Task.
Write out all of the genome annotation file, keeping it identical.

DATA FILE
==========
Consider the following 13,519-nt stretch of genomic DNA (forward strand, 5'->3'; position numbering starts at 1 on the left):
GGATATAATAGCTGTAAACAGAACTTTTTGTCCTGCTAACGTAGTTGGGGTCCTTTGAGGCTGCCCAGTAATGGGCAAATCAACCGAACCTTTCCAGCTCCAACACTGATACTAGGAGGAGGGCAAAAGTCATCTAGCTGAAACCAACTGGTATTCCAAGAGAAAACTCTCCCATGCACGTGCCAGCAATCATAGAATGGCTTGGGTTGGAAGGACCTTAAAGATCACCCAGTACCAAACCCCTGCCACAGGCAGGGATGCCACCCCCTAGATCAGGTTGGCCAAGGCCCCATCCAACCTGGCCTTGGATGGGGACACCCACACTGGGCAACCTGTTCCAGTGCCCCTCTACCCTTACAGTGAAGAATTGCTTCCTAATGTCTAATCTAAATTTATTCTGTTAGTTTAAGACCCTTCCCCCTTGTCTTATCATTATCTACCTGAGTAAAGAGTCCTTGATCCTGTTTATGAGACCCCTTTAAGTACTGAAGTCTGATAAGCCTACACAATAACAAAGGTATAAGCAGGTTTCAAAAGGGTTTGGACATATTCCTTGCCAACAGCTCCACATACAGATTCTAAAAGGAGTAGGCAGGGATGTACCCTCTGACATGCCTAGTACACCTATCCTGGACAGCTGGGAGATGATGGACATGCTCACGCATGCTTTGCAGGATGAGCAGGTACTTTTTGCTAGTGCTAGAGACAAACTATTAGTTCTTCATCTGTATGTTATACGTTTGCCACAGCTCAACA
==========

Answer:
Consider the following 13,519-nt stretch of genomic DNA (forward strand, 5'->3'; position numbering starts at 1 on the left):
GGATATAATAGCTGTAAACAGAACTTTTTGTCCTGCTAACGTAGTTGGGGTCCTTTGAGGCTGCCCAGTAATGGGCAAATCAACCGAACCTTTCCAGCTCCAACACTGATACTAGGAGGAGGGCAAAAGTCATCTAGCTGAAACCAACTGGTATTCCAAGAGAAAACTCTCCCATGCACGTGCCAGCAATCATAGAATGGCTTGGGTTGGAAGGACCTTAAAGATCACCCAGTACCAAACCCCTGCCACAGGCAGGGATGCCACCCCCTAGATCAGGTTGGCCAAGGCCCCATCCAACCTGGCCTTGGATGGGGACACCCACACTGGGCAACCTGTTCCAGTGCCCCTCTACCCTTACAGTGAAGAATTGCTTCCTAATGTCTAATCTAAATTTATTCTGTTAGTTTAAGACCCTTCCCCCTTGTCTTATCATTATCTACCTGAGTAAAGAGTCCTTGATCCTGTTTATGAGACCCCTTTAAGTACTGAAGTCTGATAAGCCTACACAATAACAAAGGTATAAGCAGGTTTCAAAAGGGTTTGGACATATTCCTTGCCAACAGCTCCACATACAGATTCTAAAAGGAGTAGGCAGGGATGTACCCTCTGACATGCCTAGTACACCTATCCTGGACAGCTGGGAGATGATGGACATGCTCACGCATGCTTTGCAGGATGAGCAGGTACTTTTTGCTAGTGCTAGAGACAAACTATTAGTTCTTCATCTGTATGTTATACGTTTGCCACAGCTCAACA